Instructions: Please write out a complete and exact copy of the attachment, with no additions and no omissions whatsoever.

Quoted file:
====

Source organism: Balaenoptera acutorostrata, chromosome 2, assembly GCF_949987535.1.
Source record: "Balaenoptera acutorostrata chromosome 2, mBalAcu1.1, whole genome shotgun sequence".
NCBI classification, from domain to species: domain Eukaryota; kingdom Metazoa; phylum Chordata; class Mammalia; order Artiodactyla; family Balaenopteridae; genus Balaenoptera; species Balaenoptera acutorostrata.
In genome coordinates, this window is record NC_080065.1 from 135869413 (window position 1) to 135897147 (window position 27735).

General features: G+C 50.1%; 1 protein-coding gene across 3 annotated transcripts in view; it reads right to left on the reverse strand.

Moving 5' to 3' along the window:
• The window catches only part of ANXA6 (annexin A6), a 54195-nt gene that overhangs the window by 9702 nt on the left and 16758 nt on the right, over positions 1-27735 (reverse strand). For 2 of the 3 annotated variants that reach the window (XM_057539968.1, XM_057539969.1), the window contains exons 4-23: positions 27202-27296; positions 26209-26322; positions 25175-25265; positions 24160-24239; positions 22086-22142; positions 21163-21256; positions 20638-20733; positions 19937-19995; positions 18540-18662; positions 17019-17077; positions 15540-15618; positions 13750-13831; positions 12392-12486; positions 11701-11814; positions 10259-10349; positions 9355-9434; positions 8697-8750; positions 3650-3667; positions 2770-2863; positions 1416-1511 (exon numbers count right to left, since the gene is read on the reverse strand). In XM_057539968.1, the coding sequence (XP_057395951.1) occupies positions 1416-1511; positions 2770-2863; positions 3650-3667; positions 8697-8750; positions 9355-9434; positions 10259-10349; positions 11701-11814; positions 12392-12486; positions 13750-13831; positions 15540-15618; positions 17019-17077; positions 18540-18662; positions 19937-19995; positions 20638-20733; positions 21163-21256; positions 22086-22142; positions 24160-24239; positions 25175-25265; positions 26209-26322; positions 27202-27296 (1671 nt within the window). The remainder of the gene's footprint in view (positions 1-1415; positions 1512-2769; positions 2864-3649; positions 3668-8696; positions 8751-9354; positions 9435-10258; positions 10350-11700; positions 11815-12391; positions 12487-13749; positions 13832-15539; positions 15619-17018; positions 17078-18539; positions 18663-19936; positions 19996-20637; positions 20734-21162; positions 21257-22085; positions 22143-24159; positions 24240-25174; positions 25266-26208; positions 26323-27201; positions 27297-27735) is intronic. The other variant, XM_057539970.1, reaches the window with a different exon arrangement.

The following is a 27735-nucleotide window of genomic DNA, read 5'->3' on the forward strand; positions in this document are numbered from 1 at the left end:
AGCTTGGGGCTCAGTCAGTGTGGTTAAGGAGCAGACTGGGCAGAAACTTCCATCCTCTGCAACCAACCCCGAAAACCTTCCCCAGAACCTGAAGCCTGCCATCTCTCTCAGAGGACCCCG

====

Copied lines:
Source organism: Balaenoptera acutorostrata, chromosome 2, assembly GCF_949987535.1.
Source record: "Balaenoptera acutorostrata chromosome 2, mBalAcu1.1, whole genome shotgun sequence".
NCBI classification, from domain to species: domain Eukaryota; kingdom Metazoa; phylum Chordata; class Mammalia; order Artiodactyla; family Balaenopteridae; genus Balaenoptera; species Balaenoptera acutorostrata.
In genome coordinates, this window is record NC_080065.1 from 135869413 (window position 1) to 135897147 (window position 27735).

General features: G+C 50.1%; 1 protein-coding gene across 3 annotated transcripts in view; it reads right to left on the reverse strand.

Moving 5' to 3' along the window:
• The window catches only part of ANXA6 (annexin A6), a 54195-nt gene that overhangs the window by 9702 nt on the left and 16758 nt on the right, over positions 1-27735 (reverse strand). For 2 of the 3 annotated variants that reach the window (XM_057539968.1, XM_057539969.1), the window contains exons 4-23: positions 27202-27296; positions 26209-26322; positions 25175-25265; positions 24160-24239; positions 22086-22142; positions 21163-21256; positions 20638-20733; positions 19937-19995; positions 18540-18662; positions 17019-17077; positions 15540-15618; positions 13750-13831; positions 12392-12486; positions 11701-11814; positions 10259-10349; positions 9355-9434; positions 8697-8750; positions 3650-3667; positions 2770-2863; positions 1416-1511 (exon numbers count right to left, since the gene is read on the reverse strand). In XM_057539968.1, the coding sequence (XP_057395951.1) occupies positions 1416-1511; positions 2770-2863; positions 3650-3667; positions 8697-8750; positions 9355-9434; positions 10259-10349; positions 11701-11814; positions 12392-12486; positions 13750-13831; positions 15540-15618; positions 17019-17077; positions 18540-18662; positions 19937-19995; positions 20638-20733; positions 21163-21256; positions 22086-22142; positions 24160-24239; positions 25175-25265; positions 26209-26322; positions 27202-27296 (1671 nt within the window). The remainder of the gene's footprint in view (positions 1-1415; positions 1512-2769; positions 2864-3649; positions 3668-8696; positions 8751-9354; positions 9435-10258; positions 10350-11700; positions 11815-12391; positions 12487-13749; positions 13832-15539; positions 15619-17018; positions 17078-18539; positions 18663-19936; positions 19996-20637; positions 20734-21162; positions 21257-22085; positions 22143-24159; positions 24240-25174; positions 25266-26208; positions 26323-27201; positions 27297-27735) is intronic. The other variant, XM_057539970.1, reaches the window with a different exon arrangement.

The following is a 27735-nucleotide window of genomic DNA, read 5'->3' on the forward strand; positions in this document are numbered from 1 at the left end:
AGCTTGGGGCTCAGTCAGTGTGGTTAAGGAGCAGACTGGGCAGAAACTTCCATCCTCTGCAACCAACCCCGAAAACCTTCCCCAGAACCTGAAGCCTGCCATCTCTCTCAGAGGACCCCG